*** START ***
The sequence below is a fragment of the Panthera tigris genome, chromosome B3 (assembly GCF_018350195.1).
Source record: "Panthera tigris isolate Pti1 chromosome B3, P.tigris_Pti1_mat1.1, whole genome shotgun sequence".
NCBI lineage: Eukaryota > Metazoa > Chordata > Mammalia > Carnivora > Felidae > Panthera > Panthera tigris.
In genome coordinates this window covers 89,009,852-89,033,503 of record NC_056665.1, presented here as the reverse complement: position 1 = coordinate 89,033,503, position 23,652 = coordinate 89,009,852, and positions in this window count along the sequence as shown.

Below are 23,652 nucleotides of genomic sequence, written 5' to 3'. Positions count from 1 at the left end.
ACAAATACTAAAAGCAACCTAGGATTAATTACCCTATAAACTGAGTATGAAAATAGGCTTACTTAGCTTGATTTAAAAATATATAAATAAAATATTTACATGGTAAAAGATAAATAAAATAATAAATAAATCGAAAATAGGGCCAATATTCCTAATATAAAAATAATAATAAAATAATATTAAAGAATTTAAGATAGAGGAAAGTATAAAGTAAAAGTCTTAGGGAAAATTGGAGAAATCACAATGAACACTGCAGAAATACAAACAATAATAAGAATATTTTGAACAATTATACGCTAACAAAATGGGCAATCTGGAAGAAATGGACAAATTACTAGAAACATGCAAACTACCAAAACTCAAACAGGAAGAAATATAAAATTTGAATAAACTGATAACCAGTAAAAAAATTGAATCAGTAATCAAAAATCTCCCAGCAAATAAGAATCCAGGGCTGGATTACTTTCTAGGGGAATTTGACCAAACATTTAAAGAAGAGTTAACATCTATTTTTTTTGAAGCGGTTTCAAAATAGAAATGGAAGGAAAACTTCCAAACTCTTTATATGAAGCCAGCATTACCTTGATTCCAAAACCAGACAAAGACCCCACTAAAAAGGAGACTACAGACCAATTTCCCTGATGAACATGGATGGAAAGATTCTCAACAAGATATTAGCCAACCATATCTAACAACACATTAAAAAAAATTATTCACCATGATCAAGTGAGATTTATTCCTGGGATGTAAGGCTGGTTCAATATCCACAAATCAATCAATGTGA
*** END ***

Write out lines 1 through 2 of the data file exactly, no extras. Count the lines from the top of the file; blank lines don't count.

The sequence below is a fragment of the Panthera tigris genome, chromosome B3 (assembly GCF_018350195.1).
Source record: "Panthera tigris isolate Pti1 chromosome B3, P.tigris_Pti1_mat1.1, whole genome shotgun sequence".